Tennessee Pastor Sent To Jail Over Trademark Infringement Lawsuit
Orange County – A Tennessee Pastor was arrested for violating a court order related to a trademark infringement lawsuit with the Seventh-day Adventist Church. Walter McGill was apprehended in Loma Linda California on July 13th and turned over to San Bernardino County Law enforcement.
McGill initially drew the attention of the Seventh-day Adventist Church when he named his small Tennessee church “Creation Seventh Day Adventist Church”. At the same time, McGill claimed that he was an Adventist pastor. However, after various checks, this claim could not be substantiated by the Seventh-day Adventist church. Consequently, legal counsel for the church sent a cease and desist letter in 2005 asking McGill to discontinue using the Seventh-day Adventist name on his church buildings and associated websites. McGill took no action. A year later, the church filed a trademark infringement lawsuit against McGill in Tennessee District Court. The trademark was registered with the United States Patent and Trademark Office in 1981 and all uses must be approved by the world church headquarters, which keeps a detailed list of all approved uses.
During the course of litigation, McGill declined to attend a court-ordered settlement conference and the case was subsequently dismissed. McGill appealed his case to the Sixth Circuit Court of Appeals claiming that his was not a case of trademark infringement, but rather it was a violation of the Religious Freedom Restoration Act. The court ruled that the act did not apply and McGill lost his appeal. Shortly thereafter, McGill filed a writ of certiorari to have his case heard by the Supreme Court. This request was also denied. During the course of McGill’s appeals, the court ordered the removal of signs using the Seventh-day Adventist trademark and sent marshals to McGill’s property to enforce the order. The Tennessee pastor immediately put the signs back up.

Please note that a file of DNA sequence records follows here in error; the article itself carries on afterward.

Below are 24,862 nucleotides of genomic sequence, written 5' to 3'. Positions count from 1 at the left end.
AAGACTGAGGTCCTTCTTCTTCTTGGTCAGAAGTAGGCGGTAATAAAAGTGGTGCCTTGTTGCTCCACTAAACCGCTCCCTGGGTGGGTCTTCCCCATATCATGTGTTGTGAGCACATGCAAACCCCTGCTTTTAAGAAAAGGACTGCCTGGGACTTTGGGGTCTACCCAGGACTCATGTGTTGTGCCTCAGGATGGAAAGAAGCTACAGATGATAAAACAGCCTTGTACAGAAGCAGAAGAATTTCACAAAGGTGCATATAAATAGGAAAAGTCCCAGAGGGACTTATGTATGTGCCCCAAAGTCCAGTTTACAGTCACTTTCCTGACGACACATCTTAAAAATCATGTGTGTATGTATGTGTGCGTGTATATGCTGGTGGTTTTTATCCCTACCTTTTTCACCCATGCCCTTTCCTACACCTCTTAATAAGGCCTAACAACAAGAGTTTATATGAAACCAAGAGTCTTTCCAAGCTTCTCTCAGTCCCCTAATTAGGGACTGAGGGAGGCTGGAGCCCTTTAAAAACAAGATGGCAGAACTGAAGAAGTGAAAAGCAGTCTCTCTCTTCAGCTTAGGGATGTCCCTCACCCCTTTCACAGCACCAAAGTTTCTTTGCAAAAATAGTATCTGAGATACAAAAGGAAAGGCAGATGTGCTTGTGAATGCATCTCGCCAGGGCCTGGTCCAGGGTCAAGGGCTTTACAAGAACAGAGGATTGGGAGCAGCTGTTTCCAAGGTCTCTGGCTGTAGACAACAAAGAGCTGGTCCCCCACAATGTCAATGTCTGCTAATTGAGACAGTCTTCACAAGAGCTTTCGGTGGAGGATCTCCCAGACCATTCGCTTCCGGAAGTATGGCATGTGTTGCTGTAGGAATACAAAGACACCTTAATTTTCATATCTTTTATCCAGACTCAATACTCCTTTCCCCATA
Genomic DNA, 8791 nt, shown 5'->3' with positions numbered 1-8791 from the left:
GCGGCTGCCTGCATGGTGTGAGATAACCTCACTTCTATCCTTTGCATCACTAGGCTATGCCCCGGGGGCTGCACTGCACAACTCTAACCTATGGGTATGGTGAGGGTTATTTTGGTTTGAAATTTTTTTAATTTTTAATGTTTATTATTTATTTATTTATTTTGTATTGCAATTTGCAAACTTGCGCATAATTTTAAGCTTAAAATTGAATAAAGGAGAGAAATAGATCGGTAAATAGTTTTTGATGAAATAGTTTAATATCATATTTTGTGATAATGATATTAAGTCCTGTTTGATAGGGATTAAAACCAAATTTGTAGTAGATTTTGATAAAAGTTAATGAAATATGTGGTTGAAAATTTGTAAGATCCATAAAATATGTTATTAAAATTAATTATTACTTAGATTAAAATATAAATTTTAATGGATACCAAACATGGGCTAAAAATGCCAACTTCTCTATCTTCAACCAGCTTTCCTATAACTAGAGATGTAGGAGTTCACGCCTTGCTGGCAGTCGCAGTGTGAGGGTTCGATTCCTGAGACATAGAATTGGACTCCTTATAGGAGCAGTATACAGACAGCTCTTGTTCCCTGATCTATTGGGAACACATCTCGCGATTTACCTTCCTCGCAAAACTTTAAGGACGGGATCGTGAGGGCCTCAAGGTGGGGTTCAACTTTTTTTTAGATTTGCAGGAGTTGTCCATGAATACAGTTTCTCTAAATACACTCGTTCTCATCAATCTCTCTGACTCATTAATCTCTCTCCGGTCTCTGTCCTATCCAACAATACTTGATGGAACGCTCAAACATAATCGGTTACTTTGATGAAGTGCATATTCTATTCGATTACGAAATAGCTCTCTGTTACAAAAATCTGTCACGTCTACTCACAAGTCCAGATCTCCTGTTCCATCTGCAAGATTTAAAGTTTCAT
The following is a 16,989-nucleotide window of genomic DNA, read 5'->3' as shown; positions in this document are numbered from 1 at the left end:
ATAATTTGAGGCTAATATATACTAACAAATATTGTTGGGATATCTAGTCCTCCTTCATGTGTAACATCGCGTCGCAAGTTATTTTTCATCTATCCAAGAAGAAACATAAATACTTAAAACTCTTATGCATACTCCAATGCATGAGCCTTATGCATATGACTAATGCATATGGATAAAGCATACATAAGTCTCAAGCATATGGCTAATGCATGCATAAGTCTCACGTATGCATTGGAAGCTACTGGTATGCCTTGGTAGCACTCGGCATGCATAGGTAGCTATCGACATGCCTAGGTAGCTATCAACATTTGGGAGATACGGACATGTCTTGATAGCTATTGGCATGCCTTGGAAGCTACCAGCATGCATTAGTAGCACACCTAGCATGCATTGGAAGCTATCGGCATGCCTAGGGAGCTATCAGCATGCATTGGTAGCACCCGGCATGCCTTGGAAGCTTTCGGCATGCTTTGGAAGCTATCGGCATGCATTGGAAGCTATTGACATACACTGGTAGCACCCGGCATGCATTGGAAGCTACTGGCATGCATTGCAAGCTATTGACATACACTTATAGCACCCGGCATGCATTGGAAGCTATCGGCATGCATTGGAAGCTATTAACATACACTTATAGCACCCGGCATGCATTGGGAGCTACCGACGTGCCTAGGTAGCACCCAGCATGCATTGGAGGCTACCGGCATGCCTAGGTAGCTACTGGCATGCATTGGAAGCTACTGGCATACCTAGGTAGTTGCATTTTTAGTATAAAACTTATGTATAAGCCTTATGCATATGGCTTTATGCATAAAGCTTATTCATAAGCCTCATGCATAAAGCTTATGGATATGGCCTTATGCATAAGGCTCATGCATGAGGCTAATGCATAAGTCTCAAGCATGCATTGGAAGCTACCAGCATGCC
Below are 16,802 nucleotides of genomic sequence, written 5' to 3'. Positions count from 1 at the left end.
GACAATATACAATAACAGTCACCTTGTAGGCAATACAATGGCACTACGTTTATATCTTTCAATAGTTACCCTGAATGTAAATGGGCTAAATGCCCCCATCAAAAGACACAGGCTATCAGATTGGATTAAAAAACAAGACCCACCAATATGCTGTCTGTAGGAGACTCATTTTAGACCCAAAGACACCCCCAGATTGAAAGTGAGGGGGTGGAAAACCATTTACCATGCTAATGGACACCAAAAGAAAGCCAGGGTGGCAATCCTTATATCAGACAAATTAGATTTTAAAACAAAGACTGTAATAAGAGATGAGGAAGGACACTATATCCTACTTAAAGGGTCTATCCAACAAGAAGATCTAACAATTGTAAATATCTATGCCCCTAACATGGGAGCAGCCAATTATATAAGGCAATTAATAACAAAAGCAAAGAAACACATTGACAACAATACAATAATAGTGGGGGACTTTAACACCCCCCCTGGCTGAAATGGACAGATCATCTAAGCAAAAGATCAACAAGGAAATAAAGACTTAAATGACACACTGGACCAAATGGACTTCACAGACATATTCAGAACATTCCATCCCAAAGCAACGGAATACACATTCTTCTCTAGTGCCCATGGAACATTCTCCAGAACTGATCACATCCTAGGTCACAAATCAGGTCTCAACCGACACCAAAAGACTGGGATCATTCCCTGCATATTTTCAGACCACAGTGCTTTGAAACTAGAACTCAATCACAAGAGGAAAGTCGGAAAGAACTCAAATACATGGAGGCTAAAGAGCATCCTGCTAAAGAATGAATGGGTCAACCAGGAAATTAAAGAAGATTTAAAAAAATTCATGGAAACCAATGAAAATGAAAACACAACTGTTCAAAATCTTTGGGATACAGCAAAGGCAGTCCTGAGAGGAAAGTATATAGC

In May 2012, McGill was found to be in contempt of court for his failure to comply with the court’s order to remove the offending signs and a warrant was issued for his arrest. McGill was subsequently arrested at Loma Linda University in Loma Linda, California. Seventh-day Adventist officials have emphasized that McGill was not arrested for freedom of speech or religion, but for his violation of a court order to cease his unauthorized use of the Seventh-day Adventist trademark.
Posted in: Trademark Infringement